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Seat comfort important to end user.
Seat comfort important to end user.

Small Parts Make Big Difference in Driving Comfort

A comfortable interior means a calm and peaceful soundscape, so the little rattles that add to commuter stress need to be addressed to provide the best driving experience.

Is your daily commute a breeze? Getting to work for that 9 a.m. meeting or returning home in time for a family dinner are journeys often associated with stress and subject to many circumstances outside of our control – and the entire experience can even negatively impact your health.

However, small details contributing to comfortable seating and a noise-free interior can make a huge difference to those commuting by car.

Making sure the driver and passengers are as comfortable as possible has been high on the agenda for both vehicle owners and automotive manufacturers, with two important improvements being the soundscape and the ease of use of the interior systems.

Interior systems such as seating play a part in providing comfort during travel, and so even the smallest parts need to be designed with their impact on the driving experience in mind. Without this consideration, issues such as rattle, wear and excessive torque during adjustment will provide annoyances that make for an even more stressful commute – despite being more easily prevented than, say, rush-hour traffic.

Roadworks, honking horns, loud engines – roads usually are not the quietest places during a typical commute. Fortunately, however, cabin noise has been greatly reduced over the years as engines have been designed to be quieter. This trend is especially true for the emerging electric-vehicle market where powertrain noise has been virtually eliminated.

The downside: Noises that once were too quiet to be heard over the engine – such as squeaks and rattles – now are much more obvious and have become a source of annoyance for both drivers and passengers on quiet stretches of road.

A comfortable interior means a calm and peaceful soundscape, so the little rattles that add to commuter stress need to be addressed to provide the best driving experience.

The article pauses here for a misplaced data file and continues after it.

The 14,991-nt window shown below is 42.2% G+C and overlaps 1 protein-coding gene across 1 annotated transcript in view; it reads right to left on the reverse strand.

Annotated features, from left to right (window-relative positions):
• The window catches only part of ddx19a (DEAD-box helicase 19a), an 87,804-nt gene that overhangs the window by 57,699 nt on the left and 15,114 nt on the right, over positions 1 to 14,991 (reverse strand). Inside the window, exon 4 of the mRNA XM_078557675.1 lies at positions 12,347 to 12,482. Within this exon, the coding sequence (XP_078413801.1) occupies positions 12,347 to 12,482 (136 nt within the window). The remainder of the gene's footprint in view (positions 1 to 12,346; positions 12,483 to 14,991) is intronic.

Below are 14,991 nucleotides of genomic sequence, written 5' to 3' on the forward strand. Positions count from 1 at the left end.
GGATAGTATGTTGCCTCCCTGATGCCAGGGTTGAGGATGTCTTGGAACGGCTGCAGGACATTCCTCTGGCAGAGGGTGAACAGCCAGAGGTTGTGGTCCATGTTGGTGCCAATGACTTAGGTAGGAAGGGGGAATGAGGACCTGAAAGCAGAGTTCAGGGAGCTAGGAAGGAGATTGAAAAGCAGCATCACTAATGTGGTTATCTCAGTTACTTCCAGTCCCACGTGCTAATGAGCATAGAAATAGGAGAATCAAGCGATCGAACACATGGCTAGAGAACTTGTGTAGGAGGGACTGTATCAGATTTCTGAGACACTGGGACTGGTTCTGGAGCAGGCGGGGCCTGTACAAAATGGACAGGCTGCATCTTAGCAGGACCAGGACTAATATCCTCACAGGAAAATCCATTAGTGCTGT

One cause of annoying rattle noise is clearance between seat bushings and the shafts that incorporate the seat-adjustment mechanism. Clearance means the shaft and bushing move against each other and, as the car vibrates, the shaft can rattle around inside the bushing.

Plastic bushings, for example, have to be designed with a clearance or one-for-one fit so rattle noise cannot always be eliminated. The less compliant the material used, such as injection-molded plastics, the more noise in a rattle situation results. Softer materials such as PTFE-coated bushings offer a degree of damping which can reduce the rattle noise level.

Tests have shown the right choice of bushing can offer up to a 10-dB(A) noise reduction over a plastic bushing in this situation – that’s similar to having to talk over the sound of a busy restaurant with background music instead of having the same conversation at home in a quiet suburb.

When you get into your car in the morning to start the commute, you might find it necessary to adjust the seat mechanism – maybe because you share your car with your partner or kids or use a car-sharing service. However, if you find the mechanism too tight or too loose, this will get your journey off to a bad start before you even turn on the engine.

Seat height adjustment and seat recliner (pictured above, left) mechanisms can have a trade-off in this respect. One system could require little effort to adjust but exhibit free play and, therefore, feel loose or cause rattle. Another system might have no rattle noise but have high adjustment forces. Here, small changes can make a big difference.

One solution is to ensure the sliding layer of the bushing is compliant enough to absorb mating component tolerances. PTFE, as mentioned before, allows for compensation of a wider range of tolerances throughout, which it performs with more consistent torque than alternative plastic solutions.

While seat-bushing solutions might be considered minor parts, especially as the impact of that choice of component on end-user comfort may not be obvious, this seemingly small decision can lead to poor quality performance and ultimately can lead to more stress for the car owner. If car owners feel the car’s quality doesn’t live up to expectations over the mid- to long term, this can have an impact on future car choice.

The design of the bushing, therefore, should be considered as much as the design of the seat frame to avoid unnecessary reduction to comfort levels during the driving experience. With this combination, entire seating systems, not just bushings, can be studied and understood to ensure overall system quality is achieved consistently.

Alfred Lethbridge, Ph.D., (above, left) is a content marketing executive at Saint-Gobain Performance Plastics. He is based in Bristol, U.K.


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